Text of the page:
Oklahoma’s Revolution Didn’t End with Teacher Strikes—It’s Going Much Further

Lambert here: Nice to see liberal Democrats going all-in to support striking teachers in Red States. Oh, wait…

By Valerie Vande Panne, an Independent Media Institute writing fellow who contributes to Columbia Journalism Review and Reuters news service, among other outlets. She is the former editor-in-chief of Detroit’s alt-weekly, the Metro Times, and the former news editor of High Times magazine. Originally published at Alternet.

Oklahoma is in the midst of a revolution, with rolling teacher strikes statewide. Teachers have taken over the state capitol building, pressuring legislators to give them—and their fellow school employees—a raise. At the time of this writing, more state agencies, from Corrections to Mental Health to Transportation, are joining the teachers in their fight, and are getting louder about their budget shortfalls, too. While the Oklahoma Education Association (OEA—the primary teacher’s membership organization) recently announced the strike is over, the teachers continue to strike and walk out, and, according to a leader of the teacher’s strike, are seeking a new union that will actually represent their interests.

Meanwhile, legislators are seeking ways to punish the striking teachers, and have accused the teachers of bussing in protesters, and local police call the teachers “terrorists.”

In other words, the current state of unrest in Oklahoma is far from over, and state workers are far from being done protesting.

Adding fuel to the fire is the 2018 gubernatorial election. The state primaries, along with a popular medical marijuana ballot question, are June 26. (The state currently has some of the toughest marijuana laws in the nation, with 55 people still serving life sentences for non-violent drug crimes, including marijuana offenses.)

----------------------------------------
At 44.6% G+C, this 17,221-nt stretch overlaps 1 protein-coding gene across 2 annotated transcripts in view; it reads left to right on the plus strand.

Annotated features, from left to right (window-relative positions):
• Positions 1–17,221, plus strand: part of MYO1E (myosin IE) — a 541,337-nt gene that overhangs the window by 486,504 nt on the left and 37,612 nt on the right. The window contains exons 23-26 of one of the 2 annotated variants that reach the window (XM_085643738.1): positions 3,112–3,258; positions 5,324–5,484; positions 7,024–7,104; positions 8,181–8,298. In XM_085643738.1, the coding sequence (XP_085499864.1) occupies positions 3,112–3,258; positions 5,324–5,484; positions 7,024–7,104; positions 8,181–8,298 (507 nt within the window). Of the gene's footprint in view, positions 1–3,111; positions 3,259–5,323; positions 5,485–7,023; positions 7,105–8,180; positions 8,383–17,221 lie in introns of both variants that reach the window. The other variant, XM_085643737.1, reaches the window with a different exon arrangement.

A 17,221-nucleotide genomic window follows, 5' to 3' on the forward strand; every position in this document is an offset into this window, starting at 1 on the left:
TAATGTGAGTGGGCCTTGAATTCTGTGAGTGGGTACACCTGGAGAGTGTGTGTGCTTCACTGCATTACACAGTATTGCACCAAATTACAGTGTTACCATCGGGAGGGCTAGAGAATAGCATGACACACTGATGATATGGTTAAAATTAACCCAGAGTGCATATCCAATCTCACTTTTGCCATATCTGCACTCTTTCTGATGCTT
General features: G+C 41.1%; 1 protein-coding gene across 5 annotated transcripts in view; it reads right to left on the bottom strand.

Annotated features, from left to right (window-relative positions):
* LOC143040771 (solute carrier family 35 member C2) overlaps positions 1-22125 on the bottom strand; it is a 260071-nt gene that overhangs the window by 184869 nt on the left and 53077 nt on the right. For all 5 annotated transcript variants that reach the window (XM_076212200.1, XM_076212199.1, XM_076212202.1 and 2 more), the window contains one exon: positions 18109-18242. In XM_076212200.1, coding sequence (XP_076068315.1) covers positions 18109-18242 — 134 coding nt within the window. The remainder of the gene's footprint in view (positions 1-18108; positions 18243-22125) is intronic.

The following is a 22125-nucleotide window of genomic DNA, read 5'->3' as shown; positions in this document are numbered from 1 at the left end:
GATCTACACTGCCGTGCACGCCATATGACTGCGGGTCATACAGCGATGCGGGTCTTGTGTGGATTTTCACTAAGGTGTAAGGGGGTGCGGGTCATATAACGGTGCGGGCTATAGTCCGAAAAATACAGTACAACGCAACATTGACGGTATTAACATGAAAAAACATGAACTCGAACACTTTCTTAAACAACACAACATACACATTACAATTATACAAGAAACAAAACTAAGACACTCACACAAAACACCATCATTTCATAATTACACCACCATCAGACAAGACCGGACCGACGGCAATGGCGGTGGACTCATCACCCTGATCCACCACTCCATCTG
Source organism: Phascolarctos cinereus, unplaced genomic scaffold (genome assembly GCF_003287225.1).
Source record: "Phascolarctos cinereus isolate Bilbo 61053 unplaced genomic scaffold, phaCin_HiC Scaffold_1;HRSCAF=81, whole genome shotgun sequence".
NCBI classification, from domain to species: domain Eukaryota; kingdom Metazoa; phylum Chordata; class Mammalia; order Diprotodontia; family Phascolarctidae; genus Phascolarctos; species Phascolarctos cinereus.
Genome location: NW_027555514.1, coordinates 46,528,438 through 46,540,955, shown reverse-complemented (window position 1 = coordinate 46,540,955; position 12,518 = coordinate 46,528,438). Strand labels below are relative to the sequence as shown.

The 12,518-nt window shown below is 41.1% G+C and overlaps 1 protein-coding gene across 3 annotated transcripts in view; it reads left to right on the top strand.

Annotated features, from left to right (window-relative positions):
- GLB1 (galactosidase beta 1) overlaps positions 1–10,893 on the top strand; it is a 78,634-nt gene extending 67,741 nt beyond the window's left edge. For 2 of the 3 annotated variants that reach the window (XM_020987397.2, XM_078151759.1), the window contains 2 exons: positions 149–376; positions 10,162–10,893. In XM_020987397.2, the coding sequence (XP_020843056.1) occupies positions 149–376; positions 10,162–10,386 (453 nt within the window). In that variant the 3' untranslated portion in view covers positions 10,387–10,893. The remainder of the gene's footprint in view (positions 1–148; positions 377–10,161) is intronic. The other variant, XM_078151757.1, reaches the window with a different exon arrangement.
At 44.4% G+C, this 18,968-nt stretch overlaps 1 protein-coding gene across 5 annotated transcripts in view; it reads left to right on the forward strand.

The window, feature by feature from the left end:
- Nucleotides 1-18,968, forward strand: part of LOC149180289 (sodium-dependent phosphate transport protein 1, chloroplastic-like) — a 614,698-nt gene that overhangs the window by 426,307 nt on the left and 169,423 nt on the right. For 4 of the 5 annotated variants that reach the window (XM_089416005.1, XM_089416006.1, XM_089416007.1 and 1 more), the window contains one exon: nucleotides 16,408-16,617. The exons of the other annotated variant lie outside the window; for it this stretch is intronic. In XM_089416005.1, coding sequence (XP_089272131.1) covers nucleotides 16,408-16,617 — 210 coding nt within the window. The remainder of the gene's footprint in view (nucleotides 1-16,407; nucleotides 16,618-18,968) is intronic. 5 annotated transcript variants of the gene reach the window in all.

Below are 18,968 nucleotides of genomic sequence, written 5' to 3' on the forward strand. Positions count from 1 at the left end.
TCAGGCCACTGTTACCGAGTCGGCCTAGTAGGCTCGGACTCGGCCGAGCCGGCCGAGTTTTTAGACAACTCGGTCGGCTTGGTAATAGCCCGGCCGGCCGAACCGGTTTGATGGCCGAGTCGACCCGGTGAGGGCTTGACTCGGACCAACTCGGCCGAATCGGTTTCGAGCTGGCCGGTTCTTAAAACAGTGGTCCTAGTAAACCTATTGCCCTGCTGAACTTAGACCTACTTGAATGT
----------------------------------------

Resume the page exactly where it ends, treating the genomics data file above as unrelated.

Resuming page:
There is a rallying cry rumbling in the state to replace every single elected official this year.

Meanwhile, the mainstream media continues to miss the mark on what’s happening on the ground locally. The state’s demographics betray the media’s portrayal of Oklahoma as Republican red and lily white: Most registered voters in Oklahoma are registered Democrat or are unaffiliated. Bernie won the primary easily, and got more votes in the primary than Trump did. A third of Oklahomans are African Americans, Native Americans, Latinos, and those of mixed race.

And still, the demographics of Oklahoma are changing: In Guymon, a small town in the Oklahoma panhandle, just north of the Texas border and hours from the nearest shopping mall, 37 languages are spoken in the public school system of just 3,000 students. Here, a teacher assistant’s full-time salary starts at just over $12,000 a year.

The news has been teeming with tales of teachers selling their plasma or working five jobs to make ends meet, yet the truth is it’s state workers who are impoverished, across the spectrum. While the poverty rate in the U.S. has fallen over the last 10 years, the poverty rate in Oklahoma has steadily risen.

And that’s only scratching the surface of the reasons for Oklahoma’s revolution. What’s boiling underneath is the knowledge that the state should be exceedingly wealthy: Fossil fuels are kings here, and oil, gas, and coal are sucked from the earth, from the rural countryside to the state capitol building in Oklahoma City. Decades of sweetheart deals have left the state paying those industries more than those industries pay the state.

Fossil fuel industries have been polluting with impunity for as long as they’ve been mining or pumping the resources, leaving entire towns, like Bokoshe and Dover, poisoned. Former state attorney general and current EPA director Scott Pruitt eliminated the environmental unit of the OK-AG’s office. Add in a slurry of corruption, cutbacks, and incompetence, and the state’s biggest environmental offenders are free to continue to poison Oklahoma’s citizens, air, land, and waterways.

The bottom line of what’s happening here is that people are sick and tired of politics as usual—the good ’ol boy system, they say, must end.

But many are skeptical of both parties. Even most of the Democrats in Oklahoma are considered “Dixiecrats,” and in the primaries, the Democratic Party favorite is former state attorney general Drew Edmondson, who oversaw the death penalty execution of dozens of Oklahomans.

Meanwhile, Connie Johnson, the Our Revolution candidate, is the African-American former state senator who started the state’s Our Revolution chapter. Johnson is in a strong position, but seems to currently be out-fundraised by Edmondson.

With replacing every elected official becoming a rallying cry, it’ll be interesting to see who gets voted in to state offices—and how many continue business as usual—and how the revolution impacts the rest of the country.